MatsFuturizer, as a simple way to invoke an endpoint under test. This is often simpler than using the MatsTestLatch, although the latter might still come in handy in certain scenarios.
MatsTestBrokerInterface, a tool to communicate with the broker underlying the MatsFactory, i.e. with the ConnectionFactory. This is used to check for DLQs: Some endpoints may refuse a message if it is not business-wise correct, and the incoming message shall then end up on a DLQ. You want to assert this, and the MatsTestBrokerInterface helps you with that.
- Optionally, an H2 database JDBC
Coding clean Java tests
Actual unit testing, where you test the service’s pure Java code and its internal API and domain model, should not be affected by employing Mats: I.e. an internal service that calculates the Value Added Tax for some amount will still be unit tested as you’ve always done.
For each integration test class, typically testing one of the service’s Mats Endpoints using multiple
you “cobble together” whatever the unit-under-test needs of services and internal infrastructure - as well as mock out
any external dependencies, being it Mats endpoints or other types of services, e.g. HTTP or SQL. The Mats infrastructure
is, as pointed out above, typically handled well by
Rule_Mats. Alternatively, you might just yourself create a
MatsFactory backed by an in-vm ActiveMQ. If you do it manually, remember to clean up, either inside the test method, or
@AfterClass. Otherwise, you’ll end up with lots of ActiveMQs and MatsFactories, as well as their threads, in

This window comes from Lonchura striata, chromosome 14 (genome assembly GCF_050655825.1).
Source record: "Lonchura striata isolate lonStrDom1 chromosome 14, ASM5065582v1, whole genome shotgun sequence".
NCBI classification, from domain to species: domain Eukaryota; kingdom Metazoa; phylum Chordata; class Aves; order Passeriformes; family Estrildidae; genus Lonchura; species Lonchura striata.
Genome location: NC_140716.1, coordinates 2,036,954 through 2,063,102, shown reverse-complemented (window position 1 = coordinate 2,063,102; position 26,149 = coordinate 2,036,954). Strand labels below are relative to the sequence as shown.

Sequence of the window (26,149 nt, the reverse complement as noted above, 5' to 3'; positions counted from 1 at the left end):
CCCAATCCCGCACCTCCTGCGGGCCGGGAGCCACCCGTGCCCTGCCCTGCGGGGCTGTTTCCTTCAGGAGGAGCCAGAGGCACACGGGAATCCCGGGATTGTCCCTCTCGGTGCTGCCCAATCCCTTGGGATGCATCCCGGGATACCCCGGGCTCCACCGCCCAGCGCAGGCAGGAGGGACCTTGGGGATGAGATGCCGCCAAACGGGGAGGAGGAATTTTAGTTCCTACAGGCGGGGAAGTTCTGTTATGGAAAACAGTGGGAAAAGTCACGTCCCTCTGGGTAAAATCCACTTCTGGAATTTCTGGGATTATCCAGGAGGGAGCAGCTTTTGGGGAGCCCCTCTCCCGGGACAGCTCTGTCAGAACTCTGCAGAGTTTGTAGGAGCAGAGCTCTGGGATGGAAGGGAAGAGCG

the VM as the test suite progresses. Cleanup is done automatically when employing Rule_Mats.
You create the Mats endpoints, both the endpoint-under-test, and dependent endpoints (both internal, and external mocks)
by using a
@BeforeClass-annotated method (
@BeforeAll in Jupiter). Assuming that you in the Service have methods
setting up the different Mats Endpoints the service provide, which take a MatsFactory as argument: You’ll invoke one or
multiple of these setup methods, now providing the test MatsFactory from the
There’s a convenient
Extension_MatsEndpoint for Jupiter) which might be of interest: This is a
“programmable/verifiable test endpoint” which typically is used to mock dependent endpoints for the endpoint-under-test.
You add it to the test class as a
@Rule non-static public field (
@Extension for Jupiter, non-static field). You can
have multiple. Its first feature is that you may change the process lambda during the running of the test class, i.e.
@Test, it answers “customer is good”, while for the next
@Test, it answers “customer has debts”. The second
feature is that you can verify that it was invoked (getting the incoming message), or that it was not invoked. Read its
Depending on how you’ve coded the system, you might want to create test-specific Terminators to receive answers, or